With its vernacular architecture, beautiful courtyard, expansive view and solid, castle-like presence, the Pavlos Kountouriotis Mansion on the island of Hydra is one of those buildings that are hard to forget.
It was built in the early 19th century by Georgios Kountouriotis, an influential businessman whose family owned almost half of the island's fleet, and who was also a popular politician and even served as prime minister under King Otto.
Pavlos Kountouriotis was his grandson, a naval hero, legendary admiral of the Averoff warship during the Balkan Wars and also a politician who rose through the ranks to become president. He was very attached to his family home and tried to keep up with the property's maintenance even though he lived in Athens. He died in the Greek capital in 1935, but was buried near the mansion, according to his wishes – so he could be close to the sea.
In 1991, Kountouriotis's heirs agreed to sell the mansion to the state on the condition that it would be used for the Pavlos Kountouriotis Museum of Post-Byzantine Art and the History of Hydra Island. They also donated all of the contents of the house that were valuable from a historical, archaeological or artistic point of view.
It's been 26 years, however, and their wish has still not been fulfilled, and the mansion has remained closed to the public except on a handful of occasions. In 2007, it hosted an exhibition of work by Hydra-born artist Panayiotis Tetsis, and in 2011 another on Alekos Fassianos.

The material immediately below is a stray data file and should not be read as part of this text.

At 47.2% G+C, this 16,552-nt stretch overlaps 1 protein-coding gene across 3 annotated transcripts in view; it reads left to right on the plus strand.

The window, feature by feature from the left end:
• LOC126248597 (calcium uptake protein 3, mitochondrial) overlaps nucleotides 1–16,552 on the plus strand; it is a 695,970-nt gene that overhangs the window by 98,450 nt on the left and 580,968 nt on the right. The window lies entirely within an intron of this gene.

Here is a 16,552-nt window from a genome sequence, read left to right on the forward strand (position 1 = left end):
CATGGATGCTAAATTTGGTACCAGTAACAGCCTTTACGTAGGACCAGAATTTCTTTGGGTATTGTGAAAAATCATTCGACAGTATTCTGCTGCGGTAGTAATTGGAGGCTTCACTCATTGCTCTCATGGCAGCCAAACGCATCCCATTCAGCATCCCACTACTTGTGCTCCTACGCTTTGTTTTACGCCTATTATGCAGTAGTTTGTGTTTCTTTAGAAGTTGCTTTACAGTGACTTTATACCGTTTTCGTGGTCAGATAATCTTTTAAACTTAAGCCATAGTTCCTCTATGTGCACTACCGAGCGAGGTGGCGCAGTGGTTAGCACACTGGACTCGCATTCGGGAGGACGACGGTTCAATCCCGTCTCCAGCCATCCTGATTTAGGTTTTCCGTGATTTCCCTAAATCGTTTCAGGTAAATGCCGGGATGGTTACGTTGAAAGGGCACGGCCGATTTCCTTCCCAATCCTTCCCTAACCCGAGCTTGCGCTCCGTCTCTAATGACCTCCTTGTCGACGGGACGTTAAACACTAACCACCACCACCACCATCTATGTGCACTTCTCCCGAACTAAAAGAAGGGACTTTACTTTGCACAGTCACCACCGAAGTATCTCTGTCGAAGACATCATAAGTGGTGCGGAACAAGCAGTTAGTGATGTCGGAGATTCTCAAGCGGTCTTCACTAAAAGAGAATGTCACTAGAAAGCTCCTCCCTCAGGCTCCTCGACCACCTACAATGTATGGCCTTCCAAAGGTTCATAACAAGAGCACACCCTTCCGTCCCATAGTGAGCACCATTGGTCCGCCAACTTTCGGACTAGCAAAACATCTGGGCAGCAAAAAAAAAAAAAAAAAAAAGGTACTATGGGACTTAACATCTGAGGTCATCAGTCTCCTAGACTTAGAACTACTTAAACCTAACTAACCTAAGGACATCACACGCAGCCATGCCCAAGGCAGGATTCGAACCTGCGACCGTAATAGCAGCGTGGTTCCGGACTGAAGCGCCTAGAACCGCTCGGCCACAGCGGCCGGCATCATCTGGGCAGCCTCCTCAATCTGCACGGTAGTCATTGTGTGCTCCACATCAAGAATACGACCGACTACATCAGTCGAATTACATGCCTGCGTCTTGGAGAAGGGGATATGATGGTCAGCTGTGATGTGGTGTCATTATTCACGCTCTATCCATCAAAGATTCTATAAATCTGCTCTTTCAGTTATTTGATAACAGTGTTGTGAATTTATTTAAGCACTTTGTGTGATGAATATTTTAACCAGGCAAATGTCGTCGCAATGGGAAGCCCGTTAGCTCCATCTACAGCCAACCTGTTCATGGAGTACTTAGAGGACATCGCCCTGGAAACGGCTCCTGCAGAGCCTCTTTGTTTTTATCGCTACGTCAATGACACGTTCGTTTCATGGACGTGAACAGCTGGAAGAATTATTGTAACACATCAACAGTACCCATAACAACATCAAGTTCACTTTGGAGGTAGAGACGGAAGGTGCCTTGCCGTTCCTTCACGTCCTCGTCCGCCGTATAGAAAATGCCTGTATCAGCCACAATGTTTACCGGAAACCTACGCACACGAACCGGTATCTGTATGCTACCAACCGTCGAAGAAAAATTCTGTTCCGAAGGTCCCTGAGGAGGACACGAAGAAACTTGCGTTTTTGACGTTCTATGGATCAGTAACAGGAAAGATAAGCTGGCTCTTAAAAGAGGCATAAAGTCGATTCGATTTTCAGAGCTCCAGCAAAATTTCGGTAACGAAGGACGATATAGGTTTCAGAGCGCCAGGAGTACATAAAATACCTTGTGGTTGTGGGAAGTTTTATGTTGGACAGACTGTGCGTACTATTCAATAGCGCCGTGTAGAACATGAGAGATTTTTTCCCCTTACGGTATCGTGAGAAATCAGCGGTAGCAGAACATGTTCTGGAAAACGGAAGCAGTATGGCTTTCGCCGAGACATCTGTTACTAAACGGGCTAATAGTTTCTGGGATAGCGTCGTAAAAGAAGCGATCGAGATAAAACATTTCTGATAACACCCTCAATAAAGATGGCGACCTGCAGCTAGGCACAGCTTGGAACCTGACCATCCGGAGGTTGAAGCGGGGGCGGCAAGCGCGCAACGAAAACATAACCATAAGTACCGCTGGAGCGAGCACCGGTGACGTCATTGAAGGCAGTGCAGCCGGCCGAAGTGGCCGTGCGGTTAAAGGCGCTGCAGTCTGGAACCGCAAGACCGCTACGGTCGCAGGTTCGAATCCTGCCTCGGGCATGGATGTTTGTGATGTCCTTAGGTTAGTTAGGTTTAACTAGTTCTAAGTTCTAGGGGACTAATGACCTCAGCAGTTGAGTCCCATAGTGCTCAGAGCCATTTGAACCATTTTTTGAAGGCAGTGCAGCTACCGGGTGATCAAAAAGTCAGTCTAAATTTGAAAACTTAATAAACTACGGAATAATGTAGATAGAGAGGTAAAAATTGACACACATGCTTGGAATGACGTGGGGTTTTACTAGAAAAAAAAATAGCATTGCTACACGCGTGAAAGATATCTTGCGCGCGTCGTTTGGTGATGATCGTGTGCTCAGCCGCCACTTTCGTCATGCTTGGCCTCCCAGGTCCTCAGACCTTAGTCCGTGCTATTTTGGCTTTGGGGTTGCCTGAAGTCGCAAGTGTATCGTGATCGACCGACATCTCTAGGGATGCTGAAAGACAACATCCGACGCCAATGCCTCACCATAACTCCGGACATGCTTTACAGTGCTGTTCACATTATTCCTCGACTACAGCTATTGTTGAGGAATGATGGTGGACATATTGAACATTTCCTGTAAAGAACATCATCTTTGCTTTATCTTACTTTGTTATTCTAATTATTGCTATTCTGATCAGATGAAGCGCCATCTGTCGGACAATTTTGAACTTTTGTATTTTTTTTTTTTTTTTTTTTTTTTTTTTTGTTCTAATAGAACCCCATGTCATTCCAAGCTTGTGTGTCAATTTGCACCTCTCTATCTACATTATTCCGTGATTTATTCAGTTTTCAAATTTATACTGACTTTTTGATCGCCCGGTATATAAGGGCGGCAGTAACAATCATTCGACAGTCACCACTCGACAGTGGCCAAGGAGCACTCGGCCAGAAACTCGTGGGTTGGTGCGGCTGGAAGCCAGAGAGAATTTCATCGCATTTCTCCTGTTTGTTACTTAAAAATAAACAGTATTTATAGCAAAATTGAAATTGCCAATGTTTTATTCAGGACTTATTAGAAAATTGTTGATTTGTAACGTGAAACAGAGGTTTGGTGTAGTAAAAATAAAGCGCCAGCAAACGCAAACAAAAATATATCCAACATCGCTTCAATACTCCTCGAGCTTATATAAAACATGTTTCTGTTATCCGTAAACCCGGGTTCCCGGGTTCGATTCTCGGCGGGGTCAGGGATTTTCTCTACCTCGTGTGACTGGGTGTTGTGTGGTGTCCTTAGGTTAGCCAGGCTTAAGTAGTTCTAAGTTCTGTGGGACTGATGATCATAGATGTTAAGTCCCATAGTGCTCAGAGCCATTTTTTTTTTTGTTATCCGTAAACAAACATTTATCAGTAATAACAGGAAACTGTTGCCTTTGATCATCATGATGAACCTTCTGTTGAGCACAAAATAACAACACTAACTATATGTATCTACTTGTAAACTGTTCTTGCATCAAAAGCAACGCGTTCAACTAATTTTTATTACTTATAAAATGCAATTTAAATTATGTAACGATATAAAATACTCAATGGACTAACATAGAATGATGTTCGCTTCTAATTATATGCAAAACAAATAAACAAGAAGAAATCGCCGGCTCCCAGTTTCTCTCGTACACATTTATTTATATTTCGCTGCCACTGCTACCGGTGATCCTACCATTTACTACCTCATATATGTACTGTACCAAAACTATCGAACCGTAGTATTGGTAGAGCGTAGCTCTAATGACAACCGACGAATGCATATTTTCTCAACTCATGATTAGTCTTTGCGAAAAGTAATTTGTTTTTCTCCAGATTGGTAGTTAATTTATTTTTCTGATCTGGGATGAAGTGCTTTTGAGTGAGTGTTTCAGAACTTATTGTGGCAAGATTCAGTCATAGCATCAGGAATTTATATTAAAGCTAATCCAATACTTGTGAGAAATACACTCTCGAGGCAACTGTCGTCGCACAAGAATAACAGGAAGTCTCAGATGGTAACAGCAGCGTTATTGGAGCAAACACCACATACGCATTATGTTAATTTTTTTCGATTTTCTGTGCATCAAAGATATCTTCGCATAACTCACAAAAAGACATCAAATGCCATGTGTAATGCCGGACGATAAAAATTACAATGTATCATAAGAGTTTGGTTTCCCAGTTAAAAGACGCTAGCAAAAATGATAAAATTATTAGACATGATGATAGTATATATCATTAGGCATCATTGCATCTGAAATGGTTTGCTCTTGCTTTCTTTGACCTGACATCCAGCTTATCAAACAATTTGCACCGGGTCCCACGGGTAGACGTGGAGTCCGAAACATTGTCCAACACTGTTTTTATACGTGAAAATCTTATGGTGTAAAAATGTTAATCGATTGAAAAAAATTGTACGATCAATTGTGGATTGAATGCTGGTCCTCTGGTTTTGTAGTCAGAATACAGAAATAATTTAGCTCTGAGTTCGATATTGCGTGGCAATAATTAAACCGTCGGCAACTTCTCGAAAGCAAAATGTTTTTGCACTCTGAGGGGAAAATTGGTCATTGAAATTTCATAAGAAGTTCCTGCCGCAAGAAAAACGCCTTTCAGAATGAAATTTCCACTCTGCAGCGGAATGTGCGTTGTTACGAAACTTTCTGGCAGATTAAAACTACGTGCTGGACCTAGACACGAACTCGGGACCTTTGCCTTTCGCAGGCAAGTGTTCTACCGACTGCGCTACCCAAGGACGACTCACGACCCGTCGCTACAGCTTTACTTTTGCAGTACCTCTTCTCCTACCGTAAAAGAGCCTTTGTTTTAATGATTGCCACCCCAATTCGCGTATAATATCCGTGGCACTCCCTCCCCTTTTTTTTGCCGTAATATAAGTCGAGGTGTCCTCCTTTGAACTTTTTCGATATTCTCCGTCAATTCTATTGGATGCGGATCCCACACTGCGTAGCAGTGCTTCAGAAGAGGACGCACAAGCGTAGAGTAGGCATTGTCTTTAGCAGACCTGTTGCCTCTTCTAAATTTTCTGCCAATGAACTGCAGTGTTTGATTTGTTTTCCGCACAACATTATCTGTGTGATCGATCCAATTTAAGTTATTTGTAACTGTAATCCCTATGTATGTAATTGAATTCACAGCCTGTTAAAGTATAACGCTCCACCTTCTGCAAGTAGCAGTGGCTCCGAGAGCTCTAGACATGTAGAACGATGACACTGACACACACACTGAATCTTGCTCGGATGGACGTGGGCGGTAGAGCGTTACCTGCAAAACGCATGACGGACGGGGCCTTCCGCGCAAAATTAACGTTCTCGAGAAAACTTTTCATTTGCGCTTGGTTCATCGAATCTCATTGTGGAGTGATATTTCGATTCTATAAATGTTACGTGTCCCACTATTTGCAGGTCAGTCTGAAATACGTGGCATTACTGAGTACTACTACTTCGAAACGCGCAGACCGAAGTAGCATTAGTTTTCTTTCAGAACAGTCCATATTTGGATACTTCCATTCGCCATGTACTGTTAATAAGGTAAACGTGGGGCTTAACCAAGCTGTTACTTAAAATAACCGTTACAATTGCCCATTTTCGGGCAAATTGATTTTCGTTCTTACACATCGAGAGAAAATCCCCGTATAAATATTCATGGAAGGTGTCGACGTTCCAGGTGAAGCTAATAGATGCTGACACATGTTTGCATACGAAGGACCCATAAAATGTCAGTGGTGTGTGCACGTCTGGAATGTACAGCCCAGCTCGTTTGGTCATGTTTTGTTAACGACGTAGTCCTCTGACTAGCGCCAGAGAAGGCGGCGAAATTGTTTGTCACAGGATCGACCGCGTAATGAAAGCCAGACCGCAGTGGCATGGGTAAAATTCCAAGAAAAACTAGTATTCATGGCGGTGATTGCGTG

Why is such a beautiful space, which not only holds the potential to host art shows and concerts but also to operate as a testament to the history of the modern Greek state and the Greek War of Independence, not being exploited? Why does it exude such an air of abandonment, even though the state has carried out preservation work? The admiral's heirs have contacted the Culture Ministry (which is responsible for the site) on several occasions and the answer is always the same.
“There aren't enough funds to hire the required guards,” says Stella Chrysoulaki, director of the Ephorate of Antiquities for Western Attica, Piraeus and the Islands. “It is indeed an amazing space, which is like a museum without the display cases because it has a plethora of objects and therefore must be guarded. Unfortunately, because of the crisis and even though we have taken all the necessary steps, it has not been possible to hire the necessary number of guards.”
To understand just how much of a lost opportunity this is, visitors to Hydra should take the time to visit the mansion of Lazaros Kountouriotis – Georgios's brother – which opens to the public from March to October every year, and the Tetsis's house/studio. Both belong to the National Historical Museum, which maintains them in perfect order.